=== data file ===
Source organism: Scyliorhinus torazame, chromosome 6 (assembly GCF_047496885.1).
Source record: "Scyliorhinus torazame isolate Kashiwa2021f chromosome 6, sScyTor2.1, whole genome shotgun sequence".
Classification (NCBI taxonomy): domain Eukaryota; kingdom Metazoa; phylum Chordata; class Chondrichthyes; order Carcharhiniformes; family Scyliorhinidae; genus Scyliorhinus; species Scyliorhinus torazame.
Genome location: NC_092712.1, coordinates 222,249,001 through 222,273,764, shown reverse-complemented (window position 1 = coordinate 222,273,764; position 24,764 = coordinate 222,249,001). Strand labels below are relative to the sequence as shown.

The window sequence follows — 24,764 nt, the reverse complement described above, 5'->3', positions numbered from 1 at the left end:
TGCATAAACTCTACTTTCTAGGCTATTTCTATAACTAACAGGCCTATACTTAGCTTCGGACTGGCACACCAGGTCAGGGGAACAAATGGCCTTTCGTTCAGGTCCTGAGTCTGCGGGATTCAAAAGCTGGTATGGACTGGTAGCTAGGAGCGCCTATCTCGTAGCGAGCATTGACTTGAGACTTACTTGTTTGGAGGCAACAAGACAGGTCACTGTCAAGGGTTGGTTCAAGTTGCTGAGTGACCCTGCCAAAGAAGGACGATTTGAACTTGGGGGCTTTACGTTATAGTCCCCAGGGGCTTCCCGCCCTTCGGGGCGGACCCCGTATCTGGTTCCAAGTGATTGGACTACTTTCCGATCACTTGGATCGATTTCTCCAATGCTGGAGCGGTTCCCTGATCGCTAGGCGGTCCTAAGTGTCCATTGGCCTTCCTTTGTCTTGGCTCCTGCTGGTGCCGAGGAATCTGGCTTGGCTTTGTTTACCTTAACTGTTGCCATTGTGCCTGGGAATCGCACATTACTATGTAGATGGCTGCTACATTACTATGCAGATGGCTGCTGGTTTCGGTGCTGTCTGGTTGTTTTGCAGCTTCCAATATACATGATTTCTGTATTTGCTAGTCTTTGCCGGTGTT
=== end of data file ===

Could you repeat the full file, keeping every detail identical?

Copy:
Source organism: Scyliorhinus torazame, chromosome 6 (assembly GCF_047496885.1).
Source record: "Scyliorhinus torazame isolate Kashiwa2021f chromosome 6, sScyTor2.1, whole genome shotgun sequence".
Classification (NCBI taxonomy): domain Eukaryota; kingdom Metazoa; phylum Chordata; class Chondrichthyes; order Carcharhiniformes; family Scyliorhinidae; genus Scyliorhinus; species Scyliorhinus torazame.
Genome location: NC_092712.1, coordinates 222,249,001 through 222,273,764, shown reverse-complemented (window position 1 = coordinate 222,273,764; position 24,764 = coordinate 222,249,001). Strand labels below are relative to the sequence as shown.

The window sequence follows — 24,764 nt, the reverse complement described above, 5'->3', positions numbered from 1 at the left end:
TGCATAAACTCTACTTTCTAGGCTATTTCTATAACTAACAGGCCTATACTTAGCTTCGGACTGGCACACCAGGTCAGGGGAACAAATGGCCTTTCGTTCAGGTCCTGAGTCTGCGGGATTCAAAAGCTGGTATGGACTGGTAGCTAGGAGCGCCTATCTCGTAGCGAGCATTGACTTGAGACTTACTTGTTTGGAGGCAACAAGACAGGTCACTGTCAAGGGTTGGTTCAAGTTGCTGAGTGACCCTGCCAAAGAAGGACGATTTGAACTTGGGGGCTTTACGTTATAGTCCCCAGGGGCTTCCCGCCCTTCGGGGCGGACCCCGTATCTGGTTCCAAGTGATTGGACTACTTTCCGATCACTTGGATCGATTTCTCCAATGCTGGAGCGGTTCCCTGATCGCTAGGCGGTCCTAAGTGTCCATTGGCCTTCCTTTGTCTTGGCTCCTGCTGGTGCCGAGGAATCTGGCTTGGCTTTGTTTACCTTAACTGTTGCCATTGTGCCTGGGAATCGCACATTACTATGTAGATGGCTGCTACATTACTATGCAGATGGCTGCTGGTTTCGGTGCTGTCTGGTTGTTTTGCAGCTTCCAATATACATGATTTCTGTATTTGCTAGTCTTTGCCGGTGTT